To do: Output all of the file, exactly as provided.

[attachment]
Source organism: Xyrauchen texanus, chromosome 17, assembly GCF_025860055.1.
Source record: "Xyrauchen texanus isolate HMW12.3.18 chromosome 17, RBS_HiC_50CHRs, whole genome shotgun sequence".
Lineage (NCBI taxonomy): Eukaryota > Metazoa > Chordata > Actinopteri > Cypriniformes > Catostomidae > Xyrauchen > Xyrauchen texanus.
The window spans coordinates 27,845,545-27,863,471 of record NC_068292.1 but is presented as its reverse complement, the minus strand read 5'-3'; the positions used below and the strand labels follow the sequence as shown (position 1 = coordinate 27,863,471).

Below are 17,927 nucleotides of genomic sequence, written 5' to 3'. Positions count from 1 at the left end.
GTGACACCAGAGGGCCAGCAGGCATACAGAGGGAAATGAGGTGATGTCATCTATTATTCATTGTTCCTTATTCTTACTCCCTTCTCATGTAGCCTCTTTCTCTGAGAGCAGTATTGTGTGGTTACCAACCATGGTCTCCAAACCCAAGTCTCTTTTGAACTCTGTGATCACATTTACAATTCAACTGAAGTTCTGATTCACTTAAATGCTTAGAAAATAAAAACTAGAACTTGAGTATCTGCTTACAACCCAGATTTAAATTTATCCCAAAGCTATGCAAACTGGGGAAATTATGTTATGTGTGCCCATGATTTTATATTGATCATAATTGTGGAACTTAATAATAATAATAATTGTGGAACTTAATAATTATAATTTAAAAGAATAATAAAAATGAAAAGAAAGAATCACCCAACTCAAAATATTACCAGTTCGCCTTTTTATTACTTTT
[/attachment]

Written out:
Source organism: Xyrauchen texanus, chromosome 17, assembly GCF_025860055.1.
Source record: "Xyrauchen texanus isolate HMW12.3.18 chromosome 17, RBS_HiC_50CHRs, whole genome shotgun sequence".
Lineage (NCBI taxonomy): Eukaryota > Metazoa > Chordata > Actinopteri > Cypriniformes > Catostomidae > Xyrauchen > Xyrauchen texanus.
The window spans coordinates 27,845,545-27,863,471 of record NC_068292.1 but is presented as its reverse complement, the minus strand read 5'-3'; the positions used below and the strand labels follow the sequence as shown (position 1 = coordinate 27,863,471).

Below are 17,927 nucleotides of genomic sequence, written 5' to 3'. Positions count from 1 at the left end.
GTGACACCAGAGGGCCAGCAGGCATACAGAGGGAAATGAGGTGATGTCATCTATTATTCATTGTTCCTTATTCTTACTCCCTTCTCATGTAGCCTCTTTCTCTGAGAGCAGTATTGTGTGGTTACCAACCATGGTCTCCAAACCCAAGTCTCTTTTGAACTCTGTGATCACATTTACAATTCAACTGAAGTTCTGATTCACTTAAATGCTTAGAAAATAAAAACTAGAACTTGAGTATCTGCTTACAACCCAGATTTAAATTTATCCCAAAGCTATGCAAACTGGGGAAATTATGTTATGTGTGCCCATGATTTTATATTGATCATAATTGTGGAACTTAATAATAATAATAATTGTGGAACTTAATAATTATAATTTAAAAGAATAATAAAAATGAAAAGAAAGAATCACCCAACTCAAAATATTACCAGTTCGCCTTTTTATTACTTTT